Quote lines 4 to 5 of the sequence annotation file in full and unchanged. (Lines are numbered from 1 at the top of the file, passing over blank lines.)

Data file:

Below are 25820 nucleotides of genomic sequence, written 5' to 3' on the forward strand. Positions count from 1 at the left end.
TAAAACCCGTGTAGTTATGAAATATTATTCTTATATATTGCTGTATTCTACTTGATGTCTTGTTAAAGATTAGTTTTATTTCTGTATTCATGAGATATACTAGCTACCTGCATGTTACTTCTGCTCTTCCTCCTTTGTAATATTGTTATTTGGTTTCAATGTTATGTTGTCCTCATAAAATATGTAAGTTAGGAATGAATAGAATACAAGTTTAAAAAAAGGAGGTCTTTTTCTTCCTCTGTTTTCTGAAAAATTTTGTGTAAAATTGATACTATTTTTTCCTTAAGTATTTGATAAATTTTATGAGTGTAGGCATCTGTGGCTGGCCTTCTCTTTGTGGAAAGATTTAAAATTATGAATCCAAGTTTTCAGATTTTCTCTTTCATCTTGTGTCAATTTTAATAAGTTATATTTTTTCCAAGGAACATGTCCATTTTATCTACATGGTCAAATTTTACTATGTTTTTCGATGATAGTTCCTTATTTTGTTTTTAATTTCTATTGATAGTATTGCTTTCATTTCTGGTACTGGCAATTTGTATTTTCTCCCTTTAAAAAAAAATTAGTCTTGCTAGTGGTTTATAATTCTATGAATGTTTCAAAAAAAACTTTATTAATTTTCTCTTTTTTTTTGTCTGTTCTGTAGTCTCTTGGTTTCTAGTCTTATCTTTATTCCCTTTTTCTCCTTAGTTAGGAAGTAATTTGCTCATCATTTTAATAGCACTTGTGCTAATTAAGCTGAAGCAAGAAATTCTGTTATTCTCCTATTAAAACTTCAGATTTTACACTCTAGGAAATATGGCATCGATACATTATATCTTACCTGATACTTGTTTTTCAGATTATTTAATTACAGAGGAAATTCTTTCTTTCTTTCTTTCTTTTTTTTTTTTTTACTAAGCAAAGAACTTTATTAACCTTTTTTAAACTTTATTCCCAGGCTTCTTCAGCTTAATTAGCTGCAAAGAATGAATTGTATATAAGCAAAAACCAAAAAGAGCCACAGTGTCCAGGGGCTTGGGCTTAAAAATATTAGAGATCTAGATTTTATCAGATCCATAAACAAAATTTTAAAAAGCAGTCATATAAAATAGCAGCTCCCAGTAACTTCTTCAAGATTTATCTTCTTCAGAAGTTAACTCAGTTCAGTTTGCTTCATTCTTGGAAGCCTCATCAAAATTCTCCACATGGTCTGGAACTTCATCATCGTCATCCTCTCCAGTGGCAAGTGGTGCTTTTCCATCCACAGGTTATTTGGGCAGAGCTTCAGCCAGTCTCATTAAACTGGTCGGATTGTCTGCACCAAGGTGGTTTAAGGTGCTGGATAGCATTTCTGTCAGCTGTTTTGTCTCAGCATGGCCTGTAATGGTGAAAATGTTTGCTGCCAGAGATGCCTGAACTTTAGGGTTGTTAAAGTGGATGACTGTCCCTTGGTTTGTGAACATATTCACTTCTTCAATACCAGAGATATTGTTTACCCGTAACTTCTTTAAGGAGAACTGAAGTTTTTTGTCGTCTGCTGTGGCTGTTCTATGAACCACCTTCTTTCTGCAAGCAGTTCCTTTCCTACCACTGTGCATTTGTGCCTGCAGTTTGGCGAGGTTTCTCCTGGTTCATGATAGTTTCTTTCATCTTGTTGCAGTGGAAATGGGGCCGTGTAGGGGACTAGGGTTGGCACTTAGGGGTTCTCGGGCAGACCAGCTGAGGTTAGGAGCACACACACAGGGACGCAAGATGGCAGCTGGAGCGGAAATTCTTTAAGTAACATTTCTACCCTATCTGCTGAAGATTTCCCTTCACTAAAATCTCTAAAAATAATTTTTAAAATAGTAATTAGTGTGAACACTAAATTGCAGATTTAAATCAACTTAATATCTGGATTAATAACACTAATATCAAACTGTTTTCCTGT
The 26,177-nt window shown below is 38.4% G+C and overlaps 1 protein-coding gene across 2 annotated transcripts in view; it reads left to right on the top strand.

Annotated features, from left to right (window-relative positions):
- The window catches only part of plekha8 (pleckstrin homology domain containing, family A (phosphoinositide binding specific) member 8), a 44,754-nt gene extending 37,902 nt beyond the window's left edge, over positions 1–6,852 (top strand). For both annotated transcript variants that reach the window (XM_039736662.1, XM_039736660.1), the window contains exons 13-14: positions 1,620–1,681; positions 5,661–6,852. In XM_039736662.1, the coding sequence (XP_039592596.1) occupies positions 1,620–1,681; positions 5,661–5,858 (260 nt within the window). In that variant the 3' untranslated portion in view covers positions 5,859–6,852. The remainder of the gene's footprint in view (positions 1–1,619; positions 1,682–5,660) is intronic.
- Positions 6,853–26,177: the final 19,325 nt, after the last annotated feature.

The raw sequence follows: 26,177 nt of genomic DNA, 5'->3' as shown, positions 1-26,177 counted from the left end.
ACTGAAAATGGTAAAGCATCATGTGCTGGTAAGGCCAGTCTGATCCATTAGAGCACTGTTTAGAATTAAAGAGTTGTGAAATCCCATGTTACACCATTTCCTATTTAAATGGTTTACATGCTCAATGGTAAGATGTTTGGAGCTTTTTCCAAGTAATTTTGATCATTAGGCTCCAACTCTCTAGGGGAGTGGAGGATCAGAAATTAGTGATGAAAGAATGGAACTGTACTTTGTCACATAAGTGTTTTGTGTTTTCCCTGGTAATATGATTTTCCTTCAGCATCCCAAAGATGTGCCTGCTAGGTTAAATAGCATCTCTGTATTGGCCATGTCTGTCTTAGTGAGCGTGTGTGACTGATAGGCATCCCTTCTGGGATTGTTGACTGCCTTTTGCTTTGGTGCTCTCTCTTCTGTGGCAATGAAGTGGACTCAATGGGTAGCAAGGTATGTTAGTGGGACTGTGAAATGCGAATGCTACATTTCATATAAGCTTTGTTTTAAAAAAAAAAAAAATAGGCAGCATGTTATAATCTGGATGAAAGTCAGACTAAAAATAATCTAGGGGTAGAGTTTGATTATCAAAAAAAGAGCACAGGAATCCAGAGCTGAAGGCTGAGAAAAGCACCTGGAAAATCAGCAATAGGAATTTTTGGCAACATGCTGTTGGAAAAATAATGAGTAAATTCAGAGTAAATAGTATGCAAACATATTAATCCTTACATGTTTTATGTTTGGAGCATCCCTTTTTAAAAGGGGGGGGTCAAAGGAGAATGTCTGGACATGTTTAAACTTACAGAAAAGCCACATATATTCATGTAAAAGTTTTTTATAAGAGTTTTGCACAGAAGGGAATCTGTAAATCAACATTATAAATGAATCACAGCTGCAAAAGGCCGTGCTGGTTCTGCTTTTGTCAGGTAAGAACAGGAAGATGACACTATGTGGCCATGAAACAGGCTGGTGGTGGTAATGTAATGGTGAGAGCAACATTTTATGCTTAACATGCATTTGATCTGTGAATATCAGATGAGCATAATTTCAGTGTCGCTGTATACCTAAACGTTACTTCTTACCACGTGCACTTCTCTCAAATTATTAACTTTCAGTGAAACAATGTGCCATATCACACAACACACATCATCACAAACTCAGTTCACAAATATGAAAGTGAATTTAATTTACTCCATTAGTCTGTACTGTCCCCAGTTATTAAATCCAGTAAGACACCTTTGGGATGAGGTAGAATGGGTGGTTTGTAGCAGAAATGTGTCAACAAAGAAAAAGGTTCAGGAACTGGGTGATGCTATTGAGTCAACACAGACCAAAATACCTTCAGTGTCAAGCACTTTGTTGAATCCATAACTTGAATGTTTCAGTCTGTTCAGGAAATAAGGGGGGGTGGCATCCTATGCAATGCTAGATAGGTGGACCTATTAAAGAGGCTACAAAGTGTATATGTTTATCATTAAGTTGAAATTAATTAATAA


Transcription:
Annotated features, from left to right (window-relative positions):
- The window catches only part of plekha8 (pleckstrin homology domain containing, family A (phosphoinositide binding specific) member 8), a 44,754-nt gene extending 37,902 nt beyond the window's left edge, over positions 1–6,852 (top strand). For both annotated transcript variants that reach the window (XM_039736662.1, XM_039736660.1), the window contains exons 13-14: positions 1,620–1,681; positions 5,661–6,852. In XM_039736662.1, the coding sequence (XP_039592596.1) occupies positions 1,620–1,681; positions 5,661–5,858 (260 nt within the window). In that variant the 3' untranslated portion in view covers positions 5,859–6,852. The remainder of the gene's footprint in view (positions 1–1,619; positions 1,682–5,660) is intronic.